The Rotherhithe Tunnel is notorious as a choking hellhole of motor traffic. (You can walk through, but you wouldn't want to.) A symbol of greener transport stands at the southern approach roundabout. Here you'll find this streamlined cyclist fashioned from hundreds of interlocking metal leaves. It's the work of sculptor Heather Burrell, who created it to mark the time the Tour de France began in London, in 2007. The same artist created the Blue Iridescence sculpture in nearby Deptford Park, which is patently not on a roundabout.

5. An Upside-Down Horse's Head, A Banksy, An Itinerate Arch And A Hill Nobody Likes

A horses head stands upon its nose like a macabre magic trick, while buses drive past. A tower rises in the background.
Nothing improves road safety like placing a giant, severed horse's head next to the carriageway.

Does Marble Arch count as a roundabout? It's perhaps more of a gyratory, but it's oddity-filled enough to make our list. For starters, there's THAT sculpture — a severed horse's head sniffing the ground where convicts were once hanged from the Tyburn gallows (a plaque nearby marks the precise spot). After 10 years on the spot, the equine distraction has now been moved to Achilles Way close to Hyde Park Corner.

A somewhat longer-lived erection is the Marble Arch itself. The famous structure was designed by John Nash almost 200 years ago. For its first quarter-century, it stood in front of what is now Buckingham Palace, before relocating to its present site in the year of the Great Exhibition (1851).

London red buses fill the lower frame, while a green mound rises in the background,
It's had its detractors, but the Marble Arch Mound is definitely among the top 5 artificial hills of Oxford Street.

The latest addition to the site is an artificial mound of scaffolding, commissioned by Westminster Council as a novelty viewing platform (without, some would say, any real views). The Mound has proved controversial to say the least, and is likely to be demolished at the end of 2021. At its base can be seen a piece of political commentary from Banksy, which has been preserved in perspex and is likely to outlive the Mound. Quite possibly London's most talked-about roundabout.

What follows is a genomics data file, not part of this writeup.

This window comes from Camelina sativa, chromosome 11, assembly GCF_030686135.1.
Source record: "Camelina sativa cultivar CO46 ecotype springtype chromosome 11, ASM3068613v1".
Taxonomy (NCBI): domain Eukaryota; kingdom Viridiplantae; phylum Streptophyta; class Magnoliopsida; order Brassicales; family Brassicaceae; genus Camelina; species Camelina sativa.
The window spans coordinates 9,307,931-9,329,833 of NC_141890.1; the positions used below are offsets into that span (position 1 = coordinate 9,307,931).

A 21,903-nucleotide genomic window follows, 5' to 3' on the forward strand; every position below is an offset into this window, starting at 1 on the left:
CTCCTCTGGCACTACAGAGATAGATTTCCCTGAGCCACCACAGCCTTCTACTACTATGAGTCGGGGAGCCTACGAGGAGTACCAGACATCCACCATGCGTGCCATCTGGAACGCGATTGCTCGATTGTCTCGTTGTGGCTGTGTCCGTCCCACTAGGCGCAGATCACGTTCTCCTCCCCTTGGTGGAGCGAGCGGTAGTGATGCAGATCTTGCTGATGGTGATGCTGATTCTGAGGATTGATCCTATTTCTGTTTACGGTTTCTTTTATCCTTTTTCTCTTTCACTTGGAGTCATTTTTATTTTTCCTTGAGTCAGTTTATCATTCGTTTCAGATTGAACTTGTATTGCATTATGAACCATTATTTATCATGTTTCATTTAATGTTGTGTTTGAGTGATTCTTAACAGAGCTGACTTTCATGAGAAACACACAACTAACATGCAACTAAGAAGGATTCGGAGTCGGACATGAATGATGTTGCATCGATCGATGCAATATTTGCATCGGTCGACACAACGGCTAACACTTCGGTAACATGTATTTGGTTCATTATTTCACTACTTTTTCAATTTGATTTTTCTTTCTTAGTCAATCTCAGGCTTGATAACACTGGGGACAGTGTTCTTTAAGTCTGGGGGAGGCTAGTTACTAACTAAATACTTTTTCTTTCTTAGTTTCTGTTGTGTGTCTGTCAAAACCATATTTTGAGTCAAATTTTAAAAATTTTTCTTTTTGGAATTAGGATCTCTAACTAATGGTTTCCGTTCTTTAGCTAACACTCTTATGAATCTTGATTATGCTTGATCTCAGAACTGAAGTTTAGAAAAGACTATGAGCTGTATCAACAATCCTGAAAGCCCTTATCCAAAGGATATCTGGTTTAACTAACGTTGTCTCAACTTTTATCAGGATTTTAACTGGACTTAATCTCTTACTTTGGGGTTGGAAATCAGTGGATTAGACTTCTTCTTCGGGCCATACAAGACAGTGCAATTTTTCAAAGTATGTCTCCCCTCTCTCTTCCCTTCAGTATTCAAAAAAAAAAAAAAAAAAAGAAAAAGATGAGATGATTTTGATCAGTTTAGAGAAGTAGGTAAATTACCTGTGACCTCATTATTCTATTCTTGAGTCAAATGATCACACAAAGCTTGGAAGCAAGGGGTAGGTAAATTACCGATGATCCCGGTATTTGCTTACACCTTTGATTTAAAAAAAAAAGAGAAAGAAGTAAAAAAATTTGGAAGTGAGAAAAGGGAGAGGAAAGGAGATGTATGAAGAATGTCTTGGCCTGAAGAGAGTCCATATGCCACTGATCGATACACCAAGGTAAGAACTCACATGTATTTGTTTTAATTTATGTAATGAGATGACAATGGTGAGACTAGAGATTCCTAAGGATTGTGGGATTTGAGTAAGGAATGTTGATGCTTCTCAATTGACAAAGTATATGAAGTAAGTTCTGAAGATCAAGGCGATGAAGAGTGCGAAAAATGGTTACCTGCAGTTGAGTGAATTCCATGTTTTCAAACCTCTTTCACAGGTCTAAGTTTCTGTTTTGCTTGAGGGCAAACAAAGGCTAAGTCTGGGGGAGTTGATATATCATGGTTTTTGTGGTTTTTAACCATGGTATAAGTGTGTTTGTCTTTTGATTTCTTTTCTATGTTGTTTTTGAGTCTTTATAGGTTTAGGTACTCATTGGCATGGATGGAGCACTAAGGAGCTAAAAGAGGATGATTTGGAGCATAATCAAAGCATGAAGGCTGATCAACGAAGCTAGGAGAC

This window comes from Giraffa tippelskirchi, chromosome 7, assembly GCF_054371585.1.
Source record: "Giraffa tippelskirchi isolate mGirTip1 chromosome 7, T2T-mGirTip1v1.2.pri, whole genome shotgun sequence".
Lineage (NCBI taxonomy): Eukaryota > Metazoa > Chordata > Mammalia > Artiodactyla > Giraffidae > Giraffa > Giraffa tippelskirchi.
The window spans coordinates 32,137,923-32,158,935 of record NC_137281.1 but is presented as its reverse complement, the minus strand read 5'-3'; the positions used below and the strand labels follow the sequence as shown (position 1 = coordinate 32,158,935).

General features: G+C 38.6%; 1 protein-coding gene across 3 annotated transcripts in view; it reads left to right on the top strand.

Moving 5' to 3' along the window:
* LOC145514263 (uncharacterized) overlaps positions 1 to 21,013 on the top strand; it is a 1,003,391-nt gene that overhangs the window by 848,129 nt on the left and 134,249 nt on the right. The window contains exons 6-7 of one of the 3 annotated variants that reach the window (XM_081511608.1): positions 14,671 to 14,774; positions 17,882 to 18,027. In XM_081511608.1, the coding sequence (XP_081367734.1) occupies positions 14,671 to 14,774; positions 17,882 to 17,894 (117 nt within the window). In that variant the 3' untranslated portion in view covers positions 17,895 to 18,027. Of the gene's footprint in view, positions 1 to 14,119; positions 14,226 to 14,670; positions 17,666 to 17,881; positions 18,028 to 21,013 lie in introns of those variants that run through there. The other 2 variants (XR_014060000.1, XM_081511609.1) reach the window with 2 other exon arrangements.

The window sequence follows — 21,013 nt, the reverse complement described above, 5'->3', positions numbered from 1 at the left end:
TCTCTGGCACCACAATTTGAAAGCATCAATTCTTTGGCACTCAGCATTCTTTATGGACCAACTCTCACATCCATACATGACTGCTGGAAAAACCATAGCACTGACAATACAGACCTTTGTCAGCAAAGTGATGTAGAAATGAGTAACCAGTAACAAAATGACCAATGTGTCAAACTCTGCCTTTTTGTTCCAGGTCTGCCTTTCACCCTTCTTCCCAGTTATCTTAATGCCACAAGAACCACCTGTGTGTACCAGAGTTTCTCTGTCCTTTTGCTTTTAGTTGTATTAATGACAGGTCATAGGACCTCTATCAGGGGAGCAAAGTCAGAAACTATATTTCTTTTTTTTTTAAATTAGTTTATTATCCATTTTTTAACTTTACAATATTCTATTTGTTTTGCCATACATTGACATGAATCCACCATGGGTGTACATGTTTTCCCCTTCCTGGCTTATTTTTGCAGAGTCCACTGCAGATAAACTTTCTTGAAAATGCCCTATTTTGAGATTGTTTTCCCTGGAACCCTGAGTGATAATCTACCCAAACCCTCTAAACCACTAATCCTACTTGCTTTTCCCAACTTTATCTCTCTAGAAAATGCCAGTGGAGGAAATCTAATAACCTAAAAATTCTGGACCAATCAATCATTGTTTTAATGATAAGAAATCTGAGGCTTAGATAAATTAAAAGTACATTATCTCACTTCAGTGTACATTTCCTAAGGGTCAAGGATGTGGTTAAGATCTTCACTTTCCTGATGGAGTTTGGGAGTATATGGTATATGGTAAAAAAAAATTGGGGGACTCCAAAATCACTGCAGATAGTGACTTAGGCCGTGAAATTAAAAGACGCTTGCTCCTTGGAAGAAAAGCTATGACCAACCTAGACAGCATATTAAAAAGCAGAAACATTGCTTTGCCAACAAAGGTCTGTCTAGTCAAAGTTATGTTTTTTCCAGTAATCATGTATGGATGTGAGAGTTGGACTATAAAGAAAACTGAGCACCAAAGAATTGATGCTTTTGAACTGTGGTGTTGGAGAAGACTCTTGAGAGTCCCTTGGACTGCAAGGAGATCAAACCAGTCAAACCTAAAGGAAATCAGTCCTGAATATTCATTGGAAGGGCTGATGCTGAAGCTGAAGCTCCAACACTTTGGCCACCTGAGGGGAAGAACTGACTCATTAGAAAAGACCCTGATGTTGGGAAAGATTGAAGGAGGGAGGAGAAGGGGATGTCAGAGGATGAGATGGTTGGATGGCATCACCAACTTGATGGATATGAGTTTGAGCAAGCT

6. Traffic Light Overkill, Canary Wharf

A roundabout with medium-sized trees, only one of the trees is actually a dystopian sculpture of branching traffic lights. Argghhh. Run!
That grey car's been stuck on this junction since March.

See this roundabout full of trees. One of them is a little different. Can you tell which one? Yes, it's the plane tree on the right, which leans contrary to the prevailing winds. But in the middle of the roundabout is something different — a bewildering cluster of 75 traffic lights — that blink at random and help nobody. It is, of course, a work of art, created by Pierre Vivant in 1997. Find it near Billingsgate Market at the north-east of the Isle of Dogs.

7. A Mysterious Column That Looks Like Something From Willy Wonka, Shepherd's Bush

A large shaft eclipses the sun in a fairly old photo that frankly, should have been taken with more care.
Augustus Gloop not pictured.

This semi-transparent shaft has long bamboozled circumnavigators of the Holland Park roundabout. It might be the world's most terrifying waterslide, or else the pipe that sucked away Augustus Gloop in Charlie and the Chocolate Factory. The truth is more prosaic, yet also rather fascinating. Its one of 11 pumping stations on the Thames Water Ring Main — a vast, aqueous circuit that supplies tap water to much of London. The tower serves multiple functions, including as a giant barometer, a water pump and as a relief pipe in the event of a water surge.